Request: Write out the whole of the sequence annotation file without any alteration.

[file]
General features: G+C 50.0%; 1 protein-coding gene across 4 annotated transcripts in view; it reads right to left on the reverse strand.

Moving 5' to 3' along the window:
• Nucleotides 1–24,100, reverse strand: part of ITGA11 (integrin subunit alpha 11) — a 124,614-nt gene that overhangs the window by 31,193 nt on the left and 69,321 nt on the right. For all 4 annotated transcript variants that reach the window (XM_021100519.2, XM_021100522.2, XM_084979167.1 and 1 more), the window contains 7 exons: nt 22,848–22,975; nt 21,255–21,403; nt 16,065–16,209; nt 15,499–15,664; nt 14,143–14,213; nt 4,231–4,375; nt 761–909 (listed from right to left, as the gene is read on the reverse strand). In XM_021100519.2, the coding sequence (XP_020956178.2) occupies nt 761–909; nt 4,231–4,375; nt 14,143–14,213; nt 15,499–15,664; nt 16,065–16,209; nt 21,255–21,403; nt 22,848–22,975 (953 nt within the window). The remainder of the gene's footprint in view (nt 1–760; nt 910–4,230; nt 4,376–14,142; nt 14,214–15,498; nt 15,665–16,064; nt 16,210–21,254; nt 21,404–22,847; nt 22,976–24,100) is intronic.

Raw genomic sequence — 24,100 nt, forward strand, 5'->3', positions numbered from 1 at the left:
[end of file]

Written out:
General features: G+C 50.0%; 1 protein-coding gene across 4 annotated transcripts in view; it reads right to left on the reverse strand.

Moving 5' to 3' along the window:
• Nucleotides 1–24,100, reverse strand: part of ITGA11 (integrin subunit alpha 11) — a 124,614-nt gene that overhangs the window by 31,193 nt on the left and 69,321 nt on the right. For all 4 annotated transcript variants that reach the window (XM_021100519.2, XM_021100522.2, XM_084979167.1 and 1 more), the window contains 7 exons: nt 22,848–22,975; nt 21,255–21,403; nt 16,065–16,209; nt 15,499–15,664; nt 14,143–14,213; nt 4,231–4,375; nt 761–909 (listed from right to left, as the gene is read on the reverse strand). In XM_021100519.2, the coding sequence (XP_020956178.2) occupies nt 761–909; nt 4,231–4,375; nt 14,143–14,213; nt 15,499–15,664; nt 16,065–16,209; nt 21,255–21,403; nt 22,848–22,975 (953 nt within the window). The remainder of the gene's footprint in view (nt 1–760; nt 910–4,230; nt 4,376–14,142; nt 14,214–15,498; nt 15,665–16,064; nt 16,210–21,254; nt 21,404–22,847; nt 22,976–24,100) is intronic.

Raw genomic sequence — 24,100 nt, forward strand, 5'->3', positions numbered from 1 at the left: